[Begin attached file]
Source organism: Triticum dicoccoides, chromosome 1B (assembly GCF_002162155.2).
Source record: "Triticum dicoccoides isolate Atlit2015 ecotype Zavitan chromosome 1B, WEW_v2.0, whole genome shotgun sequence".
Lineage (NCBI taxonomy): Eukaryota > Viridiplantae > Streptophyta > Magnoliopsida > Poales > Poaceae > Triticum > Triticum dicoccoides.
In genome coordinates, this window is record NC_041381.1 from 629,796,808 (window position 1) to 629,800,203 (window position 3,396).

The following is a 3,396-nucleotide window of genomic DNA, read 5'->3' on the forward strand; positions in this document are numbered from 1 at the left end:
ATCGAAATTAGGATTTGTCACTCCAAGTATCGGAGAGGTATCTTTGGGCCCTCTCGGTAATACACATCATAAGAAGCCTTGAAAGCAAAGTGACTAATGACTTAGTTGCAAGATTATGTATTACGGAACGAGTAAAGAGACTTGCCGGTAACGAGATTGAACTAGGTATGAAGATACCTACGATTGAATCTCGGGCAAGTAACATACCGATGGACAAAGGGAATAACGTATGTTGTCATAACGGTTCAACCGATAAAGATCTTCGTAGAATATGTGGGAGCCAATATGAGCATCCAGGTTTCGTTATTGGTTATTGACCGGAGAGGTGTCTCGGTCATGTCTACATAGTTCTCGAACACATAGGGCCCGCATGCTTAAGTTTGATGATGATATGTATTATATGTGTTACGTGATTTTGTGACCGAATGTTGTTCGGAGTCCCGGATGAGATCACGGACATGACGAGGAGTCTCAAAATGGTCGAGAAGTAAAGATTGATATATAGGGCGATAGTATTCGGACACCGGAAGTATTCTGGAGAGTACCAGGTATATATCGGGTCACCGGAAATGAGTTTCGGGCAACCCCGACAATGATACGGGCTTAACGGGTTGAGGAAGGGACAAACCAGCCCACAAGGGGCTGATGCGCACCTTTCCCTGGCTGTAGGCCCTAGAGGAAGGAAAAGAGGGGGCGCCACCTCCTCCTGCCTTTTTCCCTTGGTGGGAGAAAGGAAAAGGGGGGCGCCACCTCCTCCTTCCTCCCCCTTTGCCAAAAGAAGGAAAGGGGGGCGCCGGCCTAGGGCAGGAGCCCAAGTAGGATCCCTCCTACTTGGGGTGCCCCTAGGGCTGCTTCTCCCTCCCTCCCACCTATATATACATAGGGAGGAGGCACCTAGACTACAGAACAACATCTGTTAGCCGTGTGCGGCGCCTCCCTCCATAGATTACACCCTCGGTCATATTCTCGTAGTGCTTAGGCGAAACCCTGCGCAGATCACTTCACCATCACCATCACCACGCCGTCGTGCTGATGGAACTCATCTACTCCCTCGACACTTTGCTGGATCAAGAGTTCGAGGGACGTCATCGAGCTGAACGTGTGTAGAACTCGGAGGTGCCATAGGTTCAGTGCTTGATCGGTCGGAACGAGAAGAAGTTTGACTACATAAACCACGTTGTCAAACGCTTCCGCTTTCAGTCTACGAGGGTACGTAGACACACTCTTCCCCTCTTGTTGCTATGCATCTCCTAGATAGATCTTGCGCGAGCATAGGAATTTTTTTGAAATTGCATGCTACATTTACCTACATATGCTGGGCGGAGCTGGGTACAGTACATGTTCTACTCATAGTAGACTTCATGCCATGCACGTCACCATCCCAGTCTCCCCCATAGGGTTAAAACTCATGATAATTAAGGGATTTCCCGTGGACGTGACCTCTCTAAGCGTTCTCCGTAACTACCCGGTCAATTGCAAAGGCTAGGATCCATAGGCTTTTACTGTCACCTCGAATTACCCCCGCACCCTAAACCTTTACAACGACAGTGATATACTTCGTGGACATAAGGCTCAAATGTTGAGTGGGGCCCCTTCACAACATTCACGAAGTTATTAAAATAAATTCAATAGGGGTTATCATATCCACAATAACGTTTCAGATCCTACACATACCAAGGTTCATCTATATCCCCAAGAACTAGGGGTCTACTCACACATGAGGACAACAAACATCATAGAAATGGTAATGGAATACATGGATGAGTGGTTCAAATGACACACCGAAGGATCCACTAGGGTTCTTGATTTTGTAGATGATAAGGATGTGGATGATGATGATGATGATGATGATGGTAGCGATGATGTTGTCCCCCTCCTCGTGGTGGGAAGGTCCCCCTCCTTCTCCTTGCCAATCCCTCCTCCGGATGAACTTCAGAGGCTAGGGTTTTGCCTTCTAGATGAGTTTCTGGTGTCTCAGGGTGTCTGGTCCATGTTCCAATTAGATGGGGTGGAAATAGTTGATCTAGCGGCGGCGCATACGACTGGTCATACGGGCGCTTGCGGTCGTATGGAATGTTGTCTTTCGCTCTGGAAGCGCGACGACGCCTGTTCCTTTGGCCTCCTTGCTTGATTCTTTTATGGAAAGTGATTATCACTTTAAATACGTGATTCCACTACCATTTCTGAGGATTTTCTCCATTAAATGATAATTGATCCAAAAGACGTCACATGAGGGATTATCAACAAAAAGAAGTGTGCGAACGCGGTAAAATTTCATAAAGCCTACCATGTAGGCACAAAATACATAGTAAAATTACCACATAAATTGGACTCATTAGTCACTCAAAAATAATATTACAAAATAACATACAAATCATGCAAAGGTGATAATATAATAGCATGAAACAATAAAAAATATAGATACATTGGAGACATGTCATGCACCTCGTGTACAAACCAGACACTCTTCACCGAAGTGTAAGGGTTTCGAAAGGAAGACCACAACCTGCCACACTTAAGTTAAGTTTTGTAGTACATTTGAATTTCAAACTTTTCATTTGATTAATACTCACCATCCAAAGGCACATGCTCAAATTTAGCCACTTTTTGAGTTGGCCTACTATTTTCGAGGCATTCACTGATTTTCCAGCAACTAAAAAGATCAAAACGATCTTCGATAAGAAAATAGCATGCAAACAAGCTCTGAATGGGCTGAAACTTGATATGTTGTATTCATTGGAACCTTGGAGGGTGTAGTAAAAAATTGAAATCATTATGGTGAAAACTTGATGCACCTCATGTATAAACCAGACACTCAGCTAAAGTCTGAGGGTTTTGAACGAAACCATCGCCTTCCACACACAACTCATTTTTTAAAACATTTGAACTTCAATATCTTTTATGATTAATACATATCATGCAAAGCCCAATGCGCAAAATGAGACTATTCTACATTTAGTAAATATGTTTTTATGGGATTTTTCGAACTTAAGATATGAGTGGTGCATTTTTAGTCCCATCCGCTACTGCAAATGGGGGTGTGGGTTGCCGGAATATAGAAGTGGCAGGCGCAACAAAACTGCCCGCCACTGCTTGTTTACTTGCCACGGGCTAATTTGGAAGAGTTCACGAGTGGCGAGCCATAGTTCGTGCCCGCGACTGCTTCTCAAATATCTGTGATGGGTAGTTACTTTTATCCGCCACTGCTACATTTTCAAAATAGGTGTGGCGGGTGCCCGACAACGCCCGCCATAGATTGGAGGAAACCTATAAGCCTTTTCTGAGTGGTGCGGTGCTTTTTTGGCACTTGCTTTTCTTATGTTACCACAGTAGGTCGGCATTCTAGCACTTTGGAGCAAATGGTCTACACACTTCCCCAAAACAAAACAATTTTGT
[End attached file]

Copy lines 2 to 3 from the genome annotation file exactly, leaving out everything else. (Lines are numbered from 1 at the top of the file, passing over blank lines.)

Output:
Source record: "Triticum dicoccoides isolate Atlit2015 ecotype Zavitan chromosome 1B, WEW_v2.0, whole genome shotgun sequence".
Lineage (NCBI taxonomy): Eukaryota > Viridiplantae > Streptophyta > Magnoliopsida > Poales > Poaceae > Triticum > Triticum dicoccoides.